CFPB Rescinds Abusiveness Statement; Discusses Stimulus

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The Consumer Financial Protection Bureau (CFPB) announced it is rescinding its Jan. 24, 2020 policy statement, “Statement of Policy Regarding Prohibition on Abusive Acts or Practices.” Going forward, the CFPB intends to exercise its supervisory and enforcement authority consistent with the full scope of its statutory authority under the Dodd-Frank Act as established by Congress. The CFPB has made these changes to better protect consumers and the marketplace from abusive acts or practices, and to enforce the law as Congress wrote it.

Congress defined abusive acts or practices in section 1031(d) of the Dodd-Frank Act. Paraphrasing Congress, that standard prohibits companies from:

  • Materially interfering with someone’s ability to understand a product or service;
  • Taking unreasonable advantage of someone’s lack of understanding;
  • Taking unreasonable advantage of someone who cannot protect themselves; and
  • Taking unreasonable advantage of someone who reasonably relies on a company to act in their interests.

The 2020 Policy Statement was inconsistent with the Bureau’s duty to enforce Congress’s standard and rescinding it will better serve the CFPB’s objective to protect consumers from abusive practices.

For example, the 2020 Policy Statement stated that the CFPB would decline to seek civil money penalties and disgorgement for certain abusive acts or practices. The CFPB deters abusive practices and compensates certain harmed consumers using penalties, so the Policy Statement undermined deterrence and was contrary to the CFPB’s mission of protecting consumers.

Going forward, the CFPB intends to consider good faith, company size, and all other factors it typically considers as it uses its prosecutorial discretion. But a policy of declining to enforce the full scope of Congress’s definition of an abusive practice harms both the consumers who were taken advantage of and the honest companies that have to compete against those that violate the law.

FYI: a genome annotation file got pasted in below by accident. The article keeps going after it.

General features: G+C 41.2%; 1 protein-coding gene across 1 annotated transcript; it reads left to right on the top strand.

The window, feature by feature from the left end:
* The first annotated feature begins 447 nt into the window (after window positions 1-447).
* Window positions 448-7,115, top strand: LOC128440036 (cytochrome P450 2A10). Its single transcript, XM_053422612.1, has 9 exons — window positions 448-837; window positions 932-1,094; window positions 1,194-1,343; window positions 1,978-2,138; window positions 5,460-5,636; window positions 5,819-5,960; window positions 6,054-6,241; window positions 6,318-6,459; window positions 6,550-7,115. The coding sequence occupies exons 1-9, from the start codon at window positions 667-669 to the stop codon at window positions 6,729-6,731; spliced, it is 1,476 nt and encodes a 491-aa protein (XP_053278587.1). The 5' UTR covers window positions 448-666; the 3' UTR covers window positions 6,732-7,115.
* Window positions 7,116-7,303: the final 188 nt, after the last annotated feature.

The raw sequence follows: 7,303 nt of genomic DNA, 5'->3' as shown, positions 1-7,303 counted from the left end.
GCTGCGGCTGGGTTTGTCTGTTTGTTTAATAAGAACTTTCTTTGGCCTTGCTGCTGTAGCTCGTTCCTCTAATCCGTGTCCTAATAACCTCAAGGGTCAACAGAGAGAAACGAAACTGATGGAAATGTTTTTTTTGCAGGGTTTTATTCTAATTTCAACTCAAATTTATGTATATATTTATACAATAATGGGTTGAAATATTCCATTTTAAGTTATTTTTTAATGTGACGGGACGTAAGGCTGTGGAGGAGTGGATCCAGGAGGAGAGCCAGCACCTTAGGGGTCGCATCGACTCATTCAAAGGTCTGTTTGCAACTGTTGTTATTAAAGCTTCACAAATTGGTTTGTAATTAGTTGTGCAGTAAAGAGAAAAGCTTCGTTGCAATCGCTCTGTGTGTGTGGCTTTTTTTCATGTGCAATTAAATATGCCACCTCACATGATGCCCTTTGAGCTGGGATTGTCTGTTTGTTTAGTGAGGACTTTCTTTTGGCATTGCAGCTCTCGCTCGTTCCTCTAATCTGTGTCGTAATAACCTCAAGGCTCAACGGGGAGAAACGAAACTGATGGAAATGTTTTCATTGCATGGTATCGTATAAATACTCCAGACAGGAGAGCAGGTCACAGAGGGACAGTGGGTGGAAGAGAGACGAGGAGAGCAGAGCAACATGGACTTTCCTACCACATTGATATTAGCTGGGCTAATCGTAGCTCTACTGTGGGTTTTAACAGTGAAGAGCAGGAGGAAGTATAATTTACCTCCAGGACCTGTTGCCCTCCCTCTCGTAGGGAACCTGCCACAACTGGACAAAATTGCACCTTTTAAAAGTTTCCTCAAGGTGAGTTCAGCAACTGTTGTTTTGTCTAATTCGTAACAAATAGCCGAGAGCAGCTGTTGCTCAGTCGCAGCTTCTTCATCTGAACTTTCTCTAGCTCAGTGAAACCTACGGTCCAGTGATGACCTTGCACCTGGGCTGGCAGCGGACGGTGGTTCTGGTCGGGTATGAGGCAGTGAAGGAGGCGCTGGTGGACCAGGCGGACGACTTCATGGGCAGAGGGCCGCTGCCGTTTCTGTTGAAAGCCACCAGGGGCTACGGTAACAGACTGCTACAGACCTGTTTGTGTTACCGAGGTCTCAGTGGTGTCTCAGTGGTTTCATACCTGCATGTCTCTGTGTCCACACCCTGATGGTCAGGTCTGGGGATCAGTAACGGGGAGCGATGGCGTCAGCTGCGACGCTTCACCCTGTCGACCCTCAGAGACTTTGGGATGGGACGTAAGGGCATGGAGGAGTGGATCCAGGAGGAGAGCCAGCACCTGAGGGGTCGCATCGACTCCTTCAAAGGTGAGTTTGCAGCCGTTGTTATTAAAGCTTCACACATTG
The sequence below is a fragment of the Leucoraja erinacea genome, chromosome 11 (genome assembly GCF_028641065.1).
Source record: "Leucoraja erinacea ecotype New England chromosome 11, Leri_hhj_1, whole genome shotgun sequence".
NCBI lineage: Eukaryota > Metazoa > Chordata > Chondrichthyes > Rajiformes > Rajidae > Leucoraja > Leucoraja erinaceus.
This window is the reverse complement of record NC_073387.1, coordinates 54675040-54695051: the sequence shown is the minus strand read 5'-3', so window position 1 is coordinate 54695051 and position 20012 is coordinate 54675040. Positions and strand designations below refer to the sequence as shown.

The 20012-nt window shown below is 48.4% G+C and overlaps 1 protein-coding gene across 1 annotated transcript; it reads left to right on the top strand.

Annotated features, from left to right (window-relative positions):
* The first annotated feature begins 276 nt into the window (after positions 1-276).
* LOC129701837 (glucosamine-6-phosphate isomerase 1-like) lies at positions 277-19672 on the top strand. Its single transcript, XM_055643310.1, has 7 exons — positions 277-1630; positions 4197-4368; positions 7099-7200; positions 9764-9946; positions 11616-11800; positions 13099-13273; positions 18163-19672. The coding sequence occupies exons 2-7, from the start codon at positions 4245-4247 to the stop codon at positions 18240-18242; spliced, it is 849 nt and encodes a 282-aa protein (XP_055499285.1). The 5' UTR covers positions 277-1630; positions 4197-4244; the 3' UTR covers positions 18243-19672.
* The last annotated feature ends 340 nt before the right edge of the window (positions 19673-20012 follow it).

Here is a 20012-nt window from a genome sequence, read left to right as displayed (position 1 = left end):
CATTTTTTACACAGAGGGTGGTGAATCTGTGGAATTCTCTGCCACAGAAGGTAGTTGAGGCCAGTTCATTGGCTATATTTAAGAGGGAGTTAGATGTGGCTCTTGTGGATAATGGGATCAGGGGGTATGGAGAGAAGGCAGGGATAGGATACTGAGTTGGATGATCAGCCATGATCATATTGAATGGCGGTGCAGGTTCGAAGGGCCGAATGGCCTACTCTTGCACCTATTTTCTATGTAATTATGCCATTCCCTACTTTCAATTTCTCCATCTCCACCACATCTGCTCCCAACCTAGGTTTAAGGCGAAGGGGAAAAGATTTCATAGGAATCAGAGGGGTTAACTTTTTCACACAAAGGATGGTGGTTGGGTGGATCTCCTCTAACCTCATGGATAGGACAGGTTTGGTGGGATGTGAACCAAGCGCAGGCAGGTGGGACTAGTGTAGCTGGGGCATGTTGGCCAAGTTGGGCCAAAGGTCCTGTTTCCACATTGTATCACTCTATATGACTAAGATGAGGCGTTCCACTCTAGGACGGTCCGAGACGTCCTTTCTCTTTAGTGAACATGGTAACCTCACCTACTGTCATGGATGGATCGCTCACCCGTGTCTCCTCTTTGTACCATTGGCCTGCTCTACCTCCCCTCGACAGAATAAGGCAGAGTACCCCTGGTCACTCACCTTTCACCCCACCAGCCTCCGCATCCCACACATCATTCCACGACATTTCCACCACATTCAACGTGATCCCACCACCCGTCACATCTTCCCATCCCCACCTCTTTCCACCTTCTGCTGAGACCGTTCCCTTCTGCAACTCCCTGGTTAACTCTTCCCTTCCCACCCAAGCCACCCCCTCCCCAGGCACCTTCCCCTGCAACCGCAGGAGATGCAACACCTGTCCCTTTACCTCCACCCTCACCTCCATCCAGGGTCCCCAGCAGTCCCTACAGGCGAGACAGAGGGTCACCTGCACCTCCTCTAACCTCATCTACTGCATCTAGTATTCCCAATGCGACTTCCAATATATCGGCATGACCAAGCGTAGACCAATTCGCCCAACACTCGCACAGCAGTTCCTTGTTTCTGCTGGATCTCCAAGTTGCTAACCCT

The rescission of the Policy Statement can be found here.

CFPB: Allow Stimulus Payments to Reach Consumers
CFPB Acting Director Dave Uejio issued a statement regarding consumers’ access to Economic Impact Payment (EIP) funds distributed through the American Rescue Plan:

“The Consumer Financial Protection Bureau is squarely focused on addressing the impact of the COVID-19 pandemic on economically vulnerable consumers and is looking carefully at the stimulus payments that millions are now receiving through the American Rescue Plan. The Bureau is concerned that some of those desperately needed funds will not reach consumers, and will instead be intercepted by financial institutions or debt collectors to cover overdraft fees, past-due debts, or other liabilities.

“In recent days, many financial industry trade associations in dialogue with the CFPB have said they want to work with consumers struggling in the pandemic. Many of these organizations have told us they have begun or soon will take proactive measures to help ensure that consumers can access the full value of their stimulus payments. If payments are seized, many financial institutions have pledged to promptly restore the funds to the people who should receive them. We appreciate these efforts, which recognize the extraordinary nature of this crisis and the extraordinary financial challenges facing so many families across the country.

“I applaud the actions of our state partners, who have taken rapid action and concrete measures to protect stimulus funds. We will remain in touch with them to better understand the effectiveness of these actions. I’ll also stay in touch with the Bureau’s consumer stakeholders who provide valuable ‘voice of the consumer’ insight on problems with accessing their stimulus payments. The Bureau will continue to closely monitor consumer complaint data and other information that will help us to better understand how these issues are affecting consumers.

“The bureau will stay closely engaged on this issue as the COVID relief payment rollout continues.”

Consumer Resources
Consumers should monitor their bank and credit union accounts or use the IRS’s Get My Payment tool to confirm EIP funds have been deposited into their accounts. In addition, a new CFPB consumer advisory offers advice on steps consumers can take if they believe their bank or credit union has withheld their stimulus payment to cover an overdrawn account balance. Consumers should also be aware of scams and not give personal or banking information to unsolicited callers claiming to help with relief payments.

If consumers have a problem with their financial products or services, they can reach out directly to the company. Companies can usually answer questions unique to their situations and more specific to the products and services they offer. The CFPB can help consumers connect with companies about complaints. Consumers can submit complaints to the CFPB online or by calling (855) 411-2372.

Industry Resources
The bureau’s COVID-19 Prioritized Assessments Special Edition of Supervisory Highlights addressed, among other things, observations related to deposit accounts and stimulus payments.

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